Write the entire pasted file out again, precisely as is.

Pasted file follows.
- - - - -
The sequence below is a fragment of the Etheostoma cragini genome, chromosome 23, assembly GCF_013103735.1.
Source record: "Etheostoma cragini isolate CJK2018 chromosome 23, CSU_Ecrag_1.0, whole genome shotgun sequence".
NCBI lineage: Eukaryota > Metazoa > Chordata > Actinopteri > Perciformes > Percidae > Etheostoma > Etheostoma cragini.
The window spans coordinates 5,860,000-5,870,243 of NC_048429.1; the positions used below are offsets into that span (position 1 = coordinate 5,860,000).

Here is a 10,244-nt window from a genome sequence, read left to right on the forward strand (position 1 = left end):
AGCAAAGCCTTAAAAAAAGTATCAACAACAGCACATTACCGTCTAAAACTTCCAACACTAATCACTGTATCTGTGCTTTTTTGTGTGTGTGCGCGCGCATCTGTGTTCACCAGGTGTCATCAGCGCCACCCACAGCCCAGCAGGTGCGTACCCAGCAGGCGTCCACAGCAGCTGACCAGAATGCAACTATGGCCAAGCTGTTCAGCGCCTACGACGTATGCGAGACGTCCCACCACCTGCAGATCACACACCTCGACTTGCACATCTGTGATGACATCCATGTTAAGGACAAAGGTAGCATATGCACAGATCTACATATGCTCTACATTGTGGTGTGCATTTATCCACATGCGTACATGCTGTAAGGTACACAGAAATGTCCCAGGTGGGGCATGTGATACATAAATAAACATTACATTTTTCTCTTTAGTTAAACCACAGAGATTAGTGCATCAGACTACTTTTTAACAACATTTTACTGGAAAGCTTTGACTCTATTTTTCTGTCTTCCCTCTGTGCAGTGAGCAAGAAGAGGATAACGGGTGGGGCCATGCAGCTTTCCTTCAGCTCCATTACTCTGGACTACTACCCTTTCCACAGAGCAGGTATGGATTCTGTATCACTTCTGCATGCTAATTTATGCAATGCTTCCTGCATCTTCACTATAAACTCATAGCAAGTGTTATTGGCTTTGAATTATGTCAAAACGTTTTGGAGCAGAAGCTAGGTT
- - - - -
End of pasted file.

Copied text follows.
The sequence below is a fragment of the Etheostoma cragini genome, chromosome 23, assembly GCF_013103735.1.
Source record: "Etheostoma cragini isolate CJK2018 chromosome 23, CSU_Ecrag_1.0, whole genome shotgun sequence".
NCBI lineage: Eukaryota > Metazoa > Chordata > Actinopteri > Perciformes > Percidae > Etheostoma > Etheostoma cragini.
The window spans coordinates 5,860,000-5,870,243 of NC_048429.1; the positions used below are offsets into that span (position 1 = coordinate 5,860,000).

Here is a 10,244-nt window from a genome sequence, read left to right on the forward strand (position 1 = left end):
AGCAAAGCCTTAAAAAAAGTATCAACAACAGCACATTACCGTCTAAAACTTCCAACACTAATCACTGTATCTGTGCTTTTTTGTGTGTGTGCGCGCGCATCTGTGTTCACCAGGTGTCATCAGCGCCACCCACAGCCCAGCAGGTGCGTACCCAGCAGGCGTCCACAGCAGCTGACCAGAATGCAACTATGGCCAAGCTGTTCAGCGCCTACGACGTATGCGAGACGTCCCACCACCTGCAGATCACACACCTCGACTTGCACATCTGTGATGACATCCATGTTAAGGACAAAGGTAGCATATGCACAGATCTACATATGCTCTACATTGTGGTGTGCATTTATCCACATGCGTACATGCTGTAAGGTACACAGAAATGTCCCAGGTGGGGCATGTGATACATAAATAAACATTACATTTTTCTCTTTAGTTAAACCACAGAGATTAGTGCATCAGACTACTTTTTAACAACATTTTACTGGAAAGCTTTGACTCTATTTTTCTGTCTTCCCTCTGTGCAGTGAGCAAGAAGAGGATAACGGGTGGGGCCATGCAGCTTTCCTTCAGCTCCATTACTCTGGACTACTACCCTTTCCACAGAGCAGGTATGGATTCTGTATCACTTCTGCATGCTAATTTATGCAATGCTTCCTGCATCTTCACTATAAACTCATAGCAAGTGTTATTGGCTTTGAATTATGTCAAAACGTTTTGGAGCAGAAGCTAGGTT